“Smart grid” technologies significantly reduce greenhouse gases and other emissions resulting from power production and usage. Taken together, smart grid and intelligent buildings mechanisms could reduce national carbon emissions by 12 percent by 2030, according to one estimate. But, surprisingly, sometimes the opposite is true for an individual project. It all depends on a dizzying variety of factors, but a new tool developed at the U.S. Department of Energy’s Pacific Northwest National Laboratory makes estimating those emissions impacts easy.
A paper outlining the science behind the tool is featured as a best conference paper at the IEEE Power & Engineering Society meeting in Boston on July 18.
The Emissions Quantification Tool calculates the resulting changes to carbon dioxide, sulfur dioxide and nitrogen oxides, and the energy and financial savings that may be achieved by integrating smart grid technologies. The evaluated technologies include coordinated electric vehicle charging schedules, battery-stored energy, and devices that enable integration of solar generation into the power grid.
“Users can quickly and easily screen different scenarios by varying the type of smart grid technology and other variables to best characterize their specific set of circumstances and location,” said Karen Studarus, a power systems engineer at PNNL and project lead. “The modules we’ve assembled are being used right now to explore the impacts of proposed projects and understand the sometimes counterintuitive tradeoffs.”
A business case for a smart grid
PNNL developed the tool with the guidance of a dozen utility and energy industry representatives who helped ensure the tool would deliver the high-level insights needed for a smart grid business case.
“As someone who’s always trying to articulate the value of investments in smart grid, it’s so useful to have a tool to illuminate the specifics driving that value,” says Laney Brown of Modern Grid Partners, a utility consulting firm. Brown serves on the steering committee guiding the development of the emissions quantification tool.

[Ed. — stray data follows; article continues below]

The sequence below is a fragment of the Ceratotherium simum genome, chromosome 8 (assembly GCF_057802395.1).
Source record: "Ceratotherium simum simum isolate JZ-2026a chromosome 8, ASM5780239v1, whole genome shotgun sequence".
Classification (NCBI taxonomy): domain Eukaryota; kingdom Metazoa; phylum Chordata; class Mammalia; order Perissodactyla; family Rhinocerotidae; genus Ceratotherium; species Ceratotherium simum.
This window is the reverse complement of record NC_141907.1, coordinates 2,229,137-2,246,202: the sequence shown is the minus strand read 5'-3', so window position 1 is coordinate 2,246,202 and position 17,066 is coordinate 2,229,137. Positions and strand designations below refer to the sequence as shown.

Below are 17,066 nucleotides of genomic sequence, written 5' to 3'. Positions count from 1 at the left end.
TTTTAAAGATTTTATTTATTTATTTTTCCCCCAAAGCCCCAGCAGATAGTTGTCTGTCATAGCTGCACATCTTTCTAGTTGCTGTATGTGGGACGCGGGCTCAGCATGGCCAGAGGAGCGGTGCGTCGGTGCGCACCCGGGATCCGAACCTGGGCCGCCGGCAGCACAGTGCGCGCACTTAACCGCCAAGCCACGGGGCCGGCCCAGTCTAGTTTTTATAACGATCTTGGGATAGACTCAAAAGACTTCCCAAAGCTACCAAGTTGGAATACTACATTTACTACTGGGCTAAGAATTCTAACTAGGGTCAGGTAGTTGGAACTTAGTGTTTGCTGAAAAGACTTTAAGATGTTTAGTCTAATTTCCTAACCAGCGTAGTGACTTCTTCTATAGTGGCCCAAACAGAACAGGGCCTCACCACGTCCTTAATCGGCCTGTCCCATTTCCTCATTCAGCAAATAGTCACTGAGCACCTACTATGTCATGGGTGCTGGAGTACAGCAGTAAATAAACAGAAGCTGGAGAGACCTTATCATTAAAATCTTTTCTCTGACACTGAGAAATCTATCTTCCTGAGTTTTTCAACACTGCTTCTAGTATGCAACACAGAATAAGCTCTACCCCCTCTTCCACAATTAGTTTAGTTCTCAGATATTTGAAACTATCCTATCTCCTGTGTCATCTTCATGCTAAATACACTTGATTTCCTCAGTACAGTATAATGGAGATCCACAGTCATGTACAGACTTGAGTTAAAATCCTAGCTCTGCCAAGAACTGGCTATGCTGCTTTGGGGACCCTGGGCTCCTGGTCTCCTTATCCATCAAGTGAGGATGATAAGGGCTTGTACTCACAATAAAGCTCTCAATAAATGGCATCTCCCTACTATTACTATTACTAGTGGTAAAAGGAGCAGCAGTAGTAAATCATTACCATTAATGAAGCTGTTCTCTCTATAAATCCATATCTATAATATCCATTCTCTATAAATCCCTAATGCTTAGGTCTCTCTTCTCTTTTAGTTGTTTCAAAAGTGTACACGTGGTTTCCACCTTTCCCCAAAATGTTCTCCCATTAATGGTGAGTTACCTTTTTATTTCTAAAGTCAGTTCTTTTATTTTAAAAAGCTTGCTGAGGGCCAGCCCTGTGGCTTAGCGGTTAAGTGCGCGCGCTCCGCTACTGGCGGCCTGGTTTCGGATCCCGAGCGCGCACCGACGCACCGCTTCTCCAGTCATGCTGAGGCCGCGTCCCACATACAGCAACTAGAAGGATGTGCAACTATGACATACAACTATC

Once a calculation is complete, the tool produces a detailed report with pre- and post-technology adoption comparisons. The report also informs the user on a number of variables. For example, how much energy storage would be needed to provide a certain operational benefit and what the resulting increase or decrease in emissions would be.
“With insights from the tool, utilities, policy makers, and companies can see the impacts, for example, of shifting energy use to a different time of day or of adopting additional renewable energy resources,” said Studarus.
Emissions impacts can vary
Sometimes the results are counterintuitive. The tool can also uncover unintended or unanticipated results. For example, incorporation of coordinated electric vehicle charging in the Northeast would reduce sulfur dioxide — an indirect greenhouse gas — emissions by about 2.5 percent. But in California, the exact same level of coordinated charging actually found an estimatedincrease of 1.5 percent due to differences between the two regions.
Calculations are based on well-established data sources, including EPA’s AVERT, or Avoided Emissions and Generation Tool, which maps hourly emissions benefits of energy efficiency and renewable energy policies and programs; solar energy data from the National Renewable Energy Laboratory; and demand response models from the Brattle Group.
The tool is designed to be as transparent as possible in terms of the underlying data and algorithms so users can clearly understand how outcomes from scenarios were calculated.
“This is really uncharted territory,” added Studarus. “Nobody’s done this before, and the diverse utility community needs detailed information when it comes to understanding the impacts of smart grid technologies on the environment and the bottom line. A transparent and broadly applicable methodology not only estimates the benefit, it lets folks see more clearly how much faith they should be putting into the numbers.”